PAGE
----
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NIH Alumni: Where are they now? Profiles 17 &18 – Assistant Professors of Medicine, University of Central Florida

July 16, 2012

This is the Seventeenth (and Eighteenth) in a series of profiles about recent NIH postdocs who have found an array of jobs, from academia to industry to communications and beyond, in the U.S. and abroad. What do they do now, and how did they get there? What challenges did they face, and what advice do they have? Read on to find out.

Names: Mollie and Travis Jewett

Current positions: Assistant professors of medicine, University of Central Florida

Location: Orlando, FL

Time in current positions: 2 years

Postdocs: Mollie: zoonotic pathogens of Lyme disease (Borrelia burgdorferi) with Patti Rosa; Travis: intracellular parasites (Rickettsia rickettsii and Chlamydia trachomatis) with Ted Hackstadt; both at NIAID’s Rocky Mountain Laboratories

Our story: We met when we were undergrads in Vermont. We moved to St. Louis together for grad school, then we moved to the NIH together for our postdocs, and now we’re at UCF. We’ve been doing the two-person thing for a while!

Application strategy: Our strategy the whole time has been to end up at the same place. We each applied to opportunities as individuals without mentioning the other person. We wanted to feel we were selected based on our own merits. In 2008-2009 when we were applying for faculty positions, we cast a wide net with the hope of getting multiple interviews. We applied separately and kept separate binders. In the end, it turned out we’d applied to many of the same places. We sent about 50 applications and had about 7 interviews each. Six of those were at the same places, though sometimes in different departments. We both had at least one interview at a place the other didn’t. At that point, we did mention the other spouse. They only had one position available, so we didn’t move forward with that process. It was a deal-breaker if we did not both get positions in at least the same city.  Read the rest of this entry »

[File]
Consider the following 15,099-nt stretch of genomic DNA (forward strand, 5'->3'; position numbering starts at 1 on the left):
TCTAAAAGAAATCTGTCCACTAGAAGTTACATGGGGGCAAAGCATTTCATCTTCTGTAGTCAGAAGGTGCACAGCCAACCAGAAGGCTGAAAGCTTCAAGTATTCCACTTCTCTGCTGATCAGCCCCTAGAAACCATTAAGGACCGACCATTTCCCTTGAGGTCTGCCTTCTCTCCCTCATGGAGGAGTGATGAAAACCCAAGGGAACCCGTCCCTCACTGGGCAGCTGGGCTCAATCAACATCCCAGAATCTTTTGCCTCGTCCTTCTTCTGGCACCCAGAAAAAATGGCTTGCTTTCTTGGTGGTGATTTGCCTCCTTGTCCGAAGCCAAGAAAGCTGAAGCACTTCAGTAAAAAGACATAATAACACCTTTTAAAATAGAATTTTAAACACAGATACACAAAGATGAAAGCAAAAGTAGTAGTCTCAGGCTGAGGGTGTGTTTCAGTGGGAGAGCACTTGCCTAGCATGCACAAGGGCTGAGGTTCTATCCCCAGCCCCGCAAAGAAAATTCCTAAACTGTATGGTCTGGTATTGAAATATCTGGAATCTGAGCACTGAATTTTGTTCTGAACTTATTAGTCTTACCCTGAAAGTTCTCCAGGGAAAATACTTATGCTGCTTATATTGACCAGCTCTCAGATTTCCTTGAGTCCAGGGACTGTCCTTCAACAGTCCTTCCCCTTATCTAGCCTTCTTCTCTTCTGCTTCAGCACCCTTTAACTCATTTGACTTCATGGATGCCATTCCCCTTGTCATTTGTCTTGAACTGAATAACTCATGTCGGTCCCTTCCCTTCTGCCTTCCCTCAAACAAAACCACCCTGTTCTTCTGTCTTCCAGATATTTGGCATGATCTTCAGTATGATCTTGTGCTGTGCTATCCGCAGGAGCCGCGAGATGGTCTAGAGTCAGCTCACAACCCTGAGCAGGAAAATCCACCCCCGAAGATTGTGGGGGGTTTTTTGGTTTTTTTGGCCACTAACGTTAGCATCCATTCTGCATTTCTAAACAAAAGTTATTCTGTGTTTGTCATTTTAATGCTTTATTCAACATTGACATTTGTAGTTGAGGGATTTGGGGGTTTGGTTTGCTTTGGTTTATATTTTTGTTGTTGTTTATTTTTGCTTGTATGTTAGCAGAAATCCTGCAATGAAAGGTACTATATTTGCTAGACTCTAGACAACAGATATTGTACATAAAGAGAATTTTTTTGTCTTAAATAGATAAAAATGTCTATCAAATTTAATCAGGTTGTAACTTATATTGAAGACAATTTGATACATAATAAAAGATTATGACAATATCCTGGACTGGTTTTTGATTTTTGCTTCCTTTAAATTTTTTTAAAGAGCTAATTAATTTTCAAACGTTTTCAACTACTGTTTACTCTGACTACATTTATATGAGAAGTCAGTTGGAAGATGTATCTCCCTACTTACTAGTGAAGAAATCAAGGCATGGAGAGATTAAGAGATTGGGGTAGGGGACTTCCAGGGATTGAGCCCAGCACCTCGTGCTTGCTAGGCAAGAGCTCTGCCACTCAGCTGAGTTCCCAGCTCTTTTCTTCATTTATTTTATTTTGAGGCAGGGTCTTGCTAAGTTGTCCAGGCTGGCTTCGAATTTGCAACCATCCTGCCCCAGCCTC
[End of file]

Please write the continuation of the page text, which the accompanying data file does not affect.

Get More Done: Take A Break

July 9, 2012

The title seems a little contradictory.  How is it that you can get more work done, but spend less time working?  According to a New York Times article about a study from the University of Toronto Scarborough, it is because small breaks make you more efficient.  The study authors suggests that the brain “becomes fatigued after sustained use and needs a rest period before it can recover, he explains — much as a weight lifter needs rest before doing a second round of repetitions at the gym.” 

So here are a few of the tips from the article:

  • Symptoms of needing to take a break are drifting or day dreaming.
  • If you are in “the zone,” keep working.  It isn’t working hard that drains your brain, it’s when you are forcing yourself to go on when you really need a break.
  • Taking too many breaks leads to procrastination.  So, be smart about it.  Everything in moderation

Here are a few ideas for break:

  • Go for a walk – Even just doing laps on your floor gets you moving and gives you a break from your work.  If you are at the NIH and don’t want to melt in this heat wave, consider walking the track in the basement of building 10.
  • Go get a coffee (or something else) with a co-worker – After all, you have to walk to where the coffee is and having someone with you makes it less likely you will just sit and start thinking about work.  According scientists who have spent time in England, many labs there still take a break in the afternoon for tea (or other beverage) for about 30 minutes.  In fact, there is often a break in the morning as well for around the same amount of time.